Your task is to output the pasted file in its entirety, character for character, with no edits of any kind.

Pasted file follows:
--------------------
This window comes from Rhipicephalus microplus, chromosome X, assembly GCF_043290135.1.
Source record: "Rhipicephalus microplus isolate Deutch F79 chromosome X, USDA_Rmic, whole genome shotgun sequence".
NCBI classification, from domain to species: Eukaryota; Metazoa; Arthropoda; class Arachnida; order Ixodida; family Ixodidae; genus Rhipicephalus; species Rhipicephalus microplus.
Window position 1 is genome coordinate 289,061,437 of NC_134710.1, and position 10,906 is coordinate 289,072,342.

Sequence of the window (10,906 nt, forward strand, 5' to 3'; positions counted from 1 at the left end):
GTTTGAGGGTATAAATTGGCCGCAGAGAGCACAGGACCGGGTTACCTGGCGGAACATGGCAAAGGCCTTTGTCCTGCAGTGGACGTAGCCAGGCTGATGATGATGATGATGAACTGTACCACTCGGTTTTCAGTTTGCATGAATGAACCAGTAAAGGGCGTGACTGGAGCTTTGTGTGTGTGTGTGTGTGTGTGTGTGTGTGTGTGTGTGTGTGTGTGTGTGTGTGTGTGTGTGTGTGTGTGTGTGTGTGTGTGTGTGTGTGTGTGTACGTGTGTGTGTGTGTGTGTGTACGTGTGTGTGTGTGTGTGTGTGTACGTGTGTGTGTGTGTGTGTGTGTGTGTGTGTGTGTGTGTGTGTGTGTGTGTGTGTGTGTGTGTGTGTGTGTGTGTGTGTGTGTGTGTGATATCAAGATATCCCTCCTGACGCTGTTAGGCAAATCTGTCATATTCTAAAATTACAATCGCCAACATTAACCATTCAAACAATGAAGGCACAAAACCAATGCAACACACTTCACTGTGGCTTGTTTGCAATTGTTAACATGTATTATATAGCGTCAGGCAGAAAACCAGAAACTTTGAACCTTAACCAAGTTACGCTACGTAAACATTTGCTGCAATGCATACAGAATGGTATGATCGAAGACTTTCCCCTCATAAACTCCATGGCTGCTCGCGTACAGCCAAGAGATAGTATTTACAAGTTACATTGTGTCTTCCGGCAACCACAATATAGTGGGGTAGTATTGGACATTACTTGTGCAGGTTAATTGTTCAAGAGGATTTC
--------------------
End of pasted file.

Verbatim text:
This window comes from Rhipicephalus microplus, chromosome X, assembly GCF_043290135.1.
Source record: "Rhipicephalus microplus isolate Deutch F79 chromosome X, USDA_Rmic, whole genome shotgun sequence".
NCBI classification, from domain to species: Eukaryota; Metazoa; Arthropoda; class Arachnida; order Ixodida; family Ixodidae; genus Rhipicephalus; species Rhipicephalus microplus.
Window position 1 is genome coordinate 289,061,437 of NC_134710.1, and position 10,906 is coordinate 289,072,342.

Sequence of the window (10,906 nt, forward strand, 5' to 3'; positions counted from 1 at the left end):
GTTTGAGGGTATAAATTGGCCGCAGAGAGCACAGGACCGGGTTACCTGGCGGAACATGGCAAAGGCCTTTGTCCTGCAGTGGACGTAGCCAGGCTGATGATGATGATGATGAACTGTACCACTCGGTTTTCAGTTTGCATGAATGAACCAGTAAAGGGCGTGACTGGAGCTTTGTGTGTGTGTGTGTGTGTGTGTGTGTGTGTGTGTGTGTGTGTGTGTGTGTGTGTGTGTGTGTGTGTGTGTGTGTGTGTGTGTGTGTGTGTGTGTACGTGTGTGTGTGTGTGTGTGTACGTGTGTGTGTGTGTGTGTGTGTACGTGTGTGTGTGTGTGTGTGTGTGTGTGTGTGTGTGTGTGTGTGTGTGTGTGTGTGTGTGTGTGTGTGTGTGTGTGTGTGTGTGTGTGATATCAAGATATCCCTCCTGACGCTGTTAGGCAAATCTGTCATATTCTAAAATTACAATCGCCAACATTAACCATTCAAACAATGAAGGCACAAAACCAATGCAACACACTTCACTGTGGCTTGTTTGCAATTGTTAACATGTATTATATAGCGTCAGGCAGAAAACCAGAAACTTTGAACCTTAACCAAGTTACGCTACGTAAACATTTGCTGCAATGCATACAGAATGGTATGATCGAAGACTTTCCCCTCATAAACTCCATGGCTGCTCGCGTACAGCCAAGAGATAGTATTTACAAGTTACATTGTGTCTTCCGGCAACCACAATATAGTGGGGTAGTATTGGACATTACTTGTGCAGGTTAATTGTTCAAGAGGATTTC